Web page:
Maladaptive Daydreaming: Meaning, Signs, Causes, & Treatment
Sometimes, losing your head in the clouds can be a good distraction and can cure boredom but did you know that excessive daydreaming can cause serious interference in your day-to-day life? This excessive daydreaming can be referred to as ‘Maladaptive Daydreaming.
In this article, we’ll explore what is maladaptive daydreaming, what causes maladaptive daydreaming, signs of maladaptive daydreaming, and how can maladaptive daydreaming be treated.
List of Contents
Let’s start by learning what is maladaptive daydreaming.
What Is Maladaptive Daydreaming?
While not a disorder in the DSM-5 new edition, Maladaptive daydreaming is a psychiatric condition wherein a person excessively daydreams. The daydreams are intense and can distract a person from their real day-to-day life.
Professor Eli Somer, in 2002, first identified maladaptive daydreaming. According to professor Somer, maladaptive daydreaming could be a symptom of or can be developed due to trauma or abuse. More often than not, it can act as a coping strategy to escape conscious reality.
Symptoms Of Maladaptive Daydreaming
A maladaptive daydreamer can have one or more of the following symptoms but not necessarily all of these symptoms. Maladaptive daydreaming symptoms can be:
- Extremely vivid daydreams with story-like traits
- Unusually long daydreams triggered by real-life situations
- Inability to complete day to day tasks
- Inability to sleep restfully
- Feeling an overwhelming desire to continue daydream
- Experiencing repetitive movements or expressions while daydreaming
- Having short attention spans
If you or your loved one shows these signs of maladaptive daydreaming, it is recommended you contact your doctor/psychiatrist for treatment.
What Causes Maladaptive Daydreaming?
Doctors and psychiatrists are not sure what causes maladaptive daydreaming but some experts believe that traumatic experiences or abuse can be a major cause of why people excessively daydream.
Maladaptive daydreaming is usually a coping mechanism to a traumatic or abusive situation or event. These situations can cause a person to conjure up an imaginary world where they can escape their reality in times of distress. It can be a method for people to avoid real-life interactions with their family, friends, peers, or colleagues.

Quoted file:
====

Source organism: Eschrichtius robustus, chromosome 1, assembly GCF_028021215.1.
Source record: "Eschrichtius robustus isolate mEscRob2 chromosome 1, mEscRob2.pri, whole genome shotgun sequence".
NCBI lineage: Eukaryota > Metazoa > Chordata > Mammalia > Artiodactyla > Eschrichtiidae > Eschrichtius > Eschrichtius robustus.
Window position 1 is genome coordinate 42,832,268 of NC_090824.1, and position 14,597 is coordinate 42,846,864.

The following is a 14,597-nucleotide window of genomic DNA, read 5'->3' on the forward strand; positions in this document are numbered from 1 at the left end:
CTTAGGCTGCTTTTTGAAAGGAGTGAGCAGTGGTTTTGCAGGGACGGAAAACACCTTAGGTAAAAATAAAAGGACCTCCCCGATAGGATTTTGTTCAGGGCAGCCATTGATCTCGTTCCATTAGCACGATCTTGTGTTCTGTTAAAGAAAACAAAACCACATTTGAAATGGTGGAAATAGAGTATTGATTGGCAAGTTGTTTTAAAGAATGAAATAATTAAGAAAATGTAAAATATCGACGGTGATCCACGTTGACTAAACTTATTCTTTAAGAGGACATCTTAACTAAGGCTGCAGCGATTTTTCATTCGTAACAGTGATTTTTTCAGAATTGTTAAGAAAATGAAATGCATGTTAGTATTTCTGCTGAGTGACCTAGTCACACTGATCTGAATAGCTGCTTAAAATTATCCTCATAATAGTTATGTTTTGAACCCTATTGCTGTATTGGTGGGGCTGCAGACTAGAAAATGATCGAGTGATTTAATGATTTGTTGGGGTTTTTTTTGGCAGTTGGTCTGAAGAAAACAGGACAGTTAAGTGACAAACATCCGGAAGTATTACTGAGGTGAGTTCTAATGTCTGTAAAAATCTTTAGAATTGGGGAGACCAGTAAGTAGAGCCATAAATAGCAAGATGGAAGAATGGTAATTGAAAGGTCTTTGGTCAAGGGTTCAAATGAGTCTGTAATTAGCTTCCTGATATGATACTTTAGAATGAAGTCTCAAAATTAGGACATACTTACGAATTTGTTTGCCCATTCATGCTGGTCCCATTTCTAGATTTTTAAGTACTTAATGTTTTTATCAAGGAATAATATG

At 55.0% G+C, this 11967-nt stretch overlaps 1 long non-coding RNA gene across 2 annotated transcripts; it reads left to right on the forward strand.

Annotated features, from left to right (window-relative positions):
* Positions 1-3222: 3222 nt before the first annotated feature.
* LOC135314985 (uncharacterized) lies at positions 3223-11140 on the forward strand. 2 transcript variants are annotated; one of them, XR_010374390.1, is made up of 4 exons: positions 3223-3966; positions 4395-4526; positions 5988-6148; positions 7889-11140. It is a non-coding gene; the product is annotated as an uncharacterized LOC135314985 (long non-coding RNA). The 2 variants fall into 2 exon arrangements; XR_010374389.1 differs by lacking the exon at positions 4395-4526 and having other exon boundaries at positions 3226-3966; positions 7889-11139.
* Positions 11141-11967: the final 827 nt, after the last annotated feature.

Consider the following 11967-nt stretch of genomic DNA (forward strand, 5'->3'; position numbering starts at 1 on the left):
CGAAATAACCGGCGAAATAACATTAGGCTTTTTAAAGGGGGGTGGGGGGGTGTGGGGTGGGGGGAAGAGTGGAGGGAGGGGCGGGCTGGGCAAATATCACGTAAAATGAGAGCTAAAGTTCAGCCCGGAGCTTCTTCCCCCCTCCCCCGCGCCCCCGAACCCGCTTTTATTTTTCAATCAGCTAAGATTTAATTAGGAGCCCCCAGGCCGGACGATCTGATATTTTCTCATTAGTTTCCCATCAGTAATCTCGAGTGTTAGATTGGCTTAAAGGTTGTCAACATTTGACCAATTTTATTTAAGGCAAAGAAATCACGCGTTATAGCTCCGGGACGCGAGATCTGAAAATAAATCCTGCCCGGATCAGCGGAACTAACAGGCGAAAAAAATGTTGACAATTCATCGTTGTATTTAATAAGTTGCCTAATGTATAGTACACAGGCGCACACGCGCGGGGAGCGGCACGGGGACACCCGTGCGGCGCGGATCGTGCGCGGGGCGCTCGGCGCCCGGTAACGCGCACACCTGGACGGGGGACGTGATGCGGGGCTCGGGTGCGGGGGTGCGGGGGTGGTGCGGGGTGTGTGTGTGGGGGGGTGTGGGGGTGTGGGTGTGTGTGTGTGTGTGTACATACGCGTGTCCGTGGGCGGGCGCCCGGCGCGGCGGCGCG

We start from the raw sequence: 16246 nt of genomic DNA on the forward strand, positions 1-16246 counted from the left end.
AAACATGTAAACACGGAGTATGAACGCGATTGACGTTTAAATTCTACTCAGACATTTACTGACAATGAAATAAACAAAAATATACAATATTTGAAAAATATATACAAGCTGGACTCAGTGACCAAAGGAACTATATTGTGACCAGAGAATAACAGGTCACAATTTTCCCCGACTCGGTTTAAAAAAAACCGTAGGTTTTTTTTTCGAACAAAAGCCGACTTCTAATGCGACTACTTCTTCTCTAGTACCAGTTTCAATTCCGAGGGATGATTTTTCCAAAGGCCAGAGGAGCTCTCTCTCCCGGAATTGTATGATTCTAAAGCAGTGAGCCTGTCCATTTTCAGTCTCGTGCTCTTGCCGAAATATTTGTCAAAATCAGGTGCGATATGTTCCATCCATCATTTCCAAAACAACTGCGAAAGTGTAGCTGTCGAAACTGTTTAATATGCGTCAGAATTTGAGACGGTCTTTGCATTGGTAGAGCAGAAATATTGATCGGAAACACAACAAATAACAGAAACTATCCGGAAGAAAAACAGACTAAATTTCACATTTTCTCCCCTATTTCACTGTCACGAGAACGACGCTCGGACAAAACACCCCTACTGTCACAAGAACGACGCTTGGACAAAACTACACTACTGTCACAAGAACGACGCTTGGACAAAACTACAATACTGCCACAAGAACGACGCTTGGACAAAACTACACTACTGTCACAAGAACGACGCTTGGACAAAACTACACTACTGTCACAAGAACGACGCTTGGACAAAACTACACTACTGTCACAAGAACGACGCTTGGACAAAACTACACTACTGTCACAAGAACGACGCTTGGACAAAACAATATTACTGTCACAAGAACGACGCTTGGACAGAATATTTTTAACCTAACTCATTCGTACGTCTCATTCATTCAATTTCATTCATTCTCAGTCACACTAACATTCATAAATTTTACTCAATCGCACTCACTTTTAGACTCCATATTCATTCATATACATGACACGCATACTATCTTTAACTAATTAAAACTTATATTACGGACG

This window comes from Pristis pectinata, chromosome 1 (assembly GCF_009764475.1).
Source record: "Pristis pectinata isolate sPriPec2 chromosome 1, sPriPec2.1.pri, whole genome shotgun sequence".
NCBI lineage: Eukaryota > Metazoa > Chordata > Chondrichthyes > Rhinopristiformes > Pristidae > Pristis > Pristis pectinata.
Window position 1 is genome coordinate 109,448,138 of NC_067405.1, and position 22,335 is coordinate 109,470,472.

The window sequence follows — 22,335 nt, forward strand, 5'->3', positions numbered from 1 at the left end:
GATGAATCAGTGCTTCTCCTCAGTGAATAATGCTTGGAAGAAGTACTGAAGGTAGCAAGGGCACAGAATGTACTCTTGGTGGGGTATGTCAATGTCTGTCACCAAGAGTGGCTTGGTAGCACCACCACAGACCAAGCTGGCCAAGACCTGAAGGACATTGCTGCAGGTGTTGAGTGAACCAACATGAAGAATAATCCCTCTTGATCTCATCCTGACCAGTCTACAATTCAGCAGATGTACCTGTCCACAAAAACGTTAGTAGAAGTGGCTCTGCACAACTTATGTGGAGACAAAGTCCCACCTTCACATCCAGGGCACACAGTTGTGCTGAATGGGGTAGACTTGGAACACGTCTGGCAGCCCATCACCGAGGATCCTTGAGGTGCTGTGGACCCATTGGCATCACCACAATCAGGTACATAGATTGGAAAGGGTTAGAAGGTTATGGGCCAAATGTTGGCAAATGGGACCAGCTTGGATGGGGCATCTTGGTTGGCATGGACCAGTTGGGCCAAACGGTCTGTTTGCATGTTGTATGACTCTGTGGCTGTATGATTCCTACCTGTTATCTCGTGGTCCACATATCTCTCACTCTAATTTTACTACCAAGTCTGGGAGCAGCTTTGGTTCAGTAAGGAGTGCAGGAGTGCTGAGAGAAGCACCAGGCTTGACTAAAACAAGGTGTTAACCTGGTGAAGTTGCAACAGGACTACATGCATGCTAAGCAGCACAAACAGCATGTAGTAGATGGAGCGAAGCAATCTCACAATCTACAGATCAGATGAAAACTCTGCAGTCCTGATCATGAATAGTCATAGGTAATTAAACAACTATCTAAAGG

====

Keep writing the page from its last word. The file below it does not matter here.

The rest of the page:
Prof. Somer believes that while daydreaming can make people feel good temporarily, it can soon turn addictive until it becomes interfering with their real day-to-day routine.
Maladaptive daydreaming can be often misdiagnosed as a type of Schizophrenia, another psychiatric condition that causes people to have difficulty differentiating between reality and fantasy. However, people with maladaptive daydreaming do not have difficulty differentiating their reality from their daydreams.
Treatment For Maladaptive Daydreaming
With the help of medications used to treat obsessive-compulsive disorder (OCD), maladaptive daydreaming can be treated as well.
Some other techniques to help treat maladaptive daydreaming can be;
- Getting proper rest: When a person is too fatigued and tired, it can interfere with their quality of sleep that can contribute to daydreaming. Getting enough sleep (at least 6-8 hours each night) and avoiding caffeine can help.
- Identifying the triggers: Keeping a track of the triggers of your maladaptive daydreaming can help you manage them and control your actions.
- Keep yourself busy: Keeping your mind engaged in activities that encourage mental focus can help you control your excessive daydreaming.
- Join a support group: Talking with others about your condition can help you understand your maladaptive daydreaming symptoms better and learn how to control them.
While it can be difficult to diagnose maladaptive daydreaming without formal diagnosis criteria, it is not to say that this condition is not a real and serious psychiatric condition. Maladaptive daydreaming can cause a person to experience intense and vivid daydreams that can interfere with their real life.
If you or someone you know is experiencing maladaptive daydreaming symptoms and signs, it is recommended you immediately seek professional help. Identifying the triggers and understanding how to manage them can help.
Maladaptive daydreaming isn’t necessarily a bad thing but it can cause interference in one’s real life.
I hope this article helped you understand what is maladaptive daydreaming, what causes excessive daydreaming, symptoms, and signs of maladaptive daydreaming.
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Take care and stay safe!